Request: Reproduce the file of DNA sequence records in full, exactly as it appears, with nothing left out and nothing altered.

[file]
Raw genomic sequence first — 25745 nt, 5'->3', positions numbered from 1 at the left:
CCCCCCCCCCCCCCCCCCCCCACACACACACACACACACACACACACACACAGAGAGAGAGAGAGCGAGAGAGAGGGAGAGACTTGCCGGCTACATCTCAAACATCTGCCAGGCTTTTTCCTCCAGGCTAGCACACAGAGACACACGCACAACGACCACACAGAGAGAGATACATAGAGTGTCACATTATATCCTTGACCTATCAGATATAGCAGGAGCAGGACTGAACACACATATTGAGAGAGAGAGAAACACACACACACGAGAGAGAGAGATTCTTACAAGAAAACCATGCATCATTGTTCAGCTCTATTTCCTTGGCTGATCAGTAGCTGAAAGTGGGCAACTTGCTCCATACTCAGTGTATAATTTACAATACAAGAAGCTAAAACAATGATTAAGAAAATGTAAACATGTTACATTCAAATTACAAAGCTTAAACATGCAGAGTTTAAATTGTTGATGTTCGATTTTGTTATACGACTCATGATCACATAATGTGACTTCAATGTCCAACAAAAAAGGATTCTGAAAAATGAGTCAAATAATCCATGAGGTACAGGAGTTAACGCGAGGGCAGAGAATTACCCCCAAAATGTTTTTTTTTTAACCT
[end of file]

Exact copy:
Raw genomic sequence first — 25745 nt, 5'->3', positions numbered from 1 at the left:
CCCCCCCCCCCCCCCCCCCCCACACACACACACACACACACACACACACACAGAGAGAGAGAGAGCGAGAGAGAGGGAGAGACTTGCCGGCTACATCTCAAACATCTGCCAGGCTTTTTCCTCCAGGCTAGCACACAGAGACACACGCACAACGACCACACAGAGAGAGATACATAGAGTGTCACATTATATCCTTGACCTATCAGATATAGCAGGAGCAGGACTGAACACACATATTGAGAGAGAGAGAAACACACACACACGAGAGAGAGAGATTCTTACAAGAAAACCATGCATCATTGTTCAGCTCTATTTCCTTGGCTGATCAGTAGCTGAAAGTGGGCAACTTGCTCCATACTCAGTGTATAATTTACAATACAAGAAGCTAAAACAATGATTAAGAAAATGTAAACATGTTACATTCAAATTACAAAGCTTAAACATGCAGAGTTTAAATTGTTGATGTTCGATTTTGTTATACGACTCATGATCACATAATGTGACTTCAATGTCCAACAAAAAAGGATTCTGAAAAATGAGTCAAATAATCCATGAGGTACAGGAGTTAACGCGAGGGCAGAGAATTACCCCCAAAATGTTTTTTTTTTAACCT